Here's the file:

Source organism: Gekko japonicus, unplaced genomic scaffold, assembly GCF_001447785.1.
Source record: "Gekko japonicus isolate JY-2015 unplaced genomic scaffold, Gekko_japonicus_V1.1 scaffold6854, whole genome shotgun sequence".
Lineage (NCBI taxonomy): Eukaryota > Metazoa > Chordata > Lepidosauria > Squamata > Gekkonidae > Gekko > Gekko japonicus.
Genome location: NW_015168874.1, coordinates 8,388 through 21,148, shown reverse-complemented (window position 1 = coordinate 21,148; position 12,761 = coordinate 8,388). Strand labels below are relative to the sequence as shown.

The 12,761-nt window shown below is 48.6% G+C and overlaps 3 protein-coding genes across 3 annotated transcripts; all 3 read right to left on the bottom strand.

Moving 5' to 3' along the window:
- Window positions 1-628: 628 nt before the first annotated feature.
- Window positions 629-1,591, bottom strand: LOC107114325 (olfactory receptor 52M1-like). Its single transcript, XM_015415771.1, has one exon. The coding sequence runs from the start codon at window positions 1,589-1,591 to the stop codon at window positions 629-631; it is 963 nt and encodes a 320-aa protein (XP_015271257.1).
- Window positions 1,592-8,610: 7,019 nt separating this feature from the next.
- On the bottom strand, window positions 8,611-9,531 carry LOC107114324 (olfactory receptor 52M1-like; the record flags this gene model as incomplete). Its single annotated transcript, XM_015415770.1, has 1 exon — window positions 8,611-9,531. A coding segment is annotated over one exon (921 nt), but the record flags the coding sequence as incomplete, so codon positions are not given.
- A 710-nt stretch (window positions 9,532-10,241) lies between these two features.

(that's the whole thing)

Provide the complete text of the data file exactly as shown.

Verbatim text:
Source organism: Gekko japonicus, unplaced genomic scaffold, assembly GCF_001447785.1.
Source record: "Gekko japonicus isolate JY-2015 unplaced genomic scaffold, Gekko_japonicus_V1.1 scaffold6854, whole genome shotgun sequence".
Lineage (NCBI taxonomy): Eukaryota > Metazoa > Chordata > Lepidosauria > Squamata > Gekkonidae > Gekko > Gekko japonicus.
Genome location: NW_015168874.1, coordinates 8,388 through 21,148, shown reverse-complemented (window position 1 = coordinate 21,148; position 12,761 = coordinate 8,388). Strand labels below are relative to the sequence as shown.

The 12,761-nt window shown below is 48.6% G+C and overlaps 3 protein-coding genes across 3 annotated transcripts; all 3 read right to left on the bottom strand.

Moving 5' to 3' along the window:
- Window positions 1-628: 628 nt before the first annotated feature.
- Window positions 629-1,591, bottom strand: LOC107114325 (olfactory receptor 52M1-like). Its single transcript, XM_015415771.1, has one exon. The coding sequence runs from the start codon at window positions 1,589-1,591 to the stop codon at window positions 629-631; it is 963 nt and encodes a 320-aa protein (XP_015271257.1).
- Window positions 1,592-8,610: 7,019 nt separating this feature from the next.
- On the bottom strand, window positions 8,611-9,531 carry LOC107114324 (olfactory receptor 52M1-like; the record flags this gene model as incomplete). Its single annotated transcript, XM_015415770.1, has 1 exon — window positions 8,611-9,531. A coding segment is annotated over one exon (921 nt), but the record flags the coding sequence as incomplete, so codon positions are not given.
- A 710-nt stretch (window positions 9,532-10,241) lies between these two features.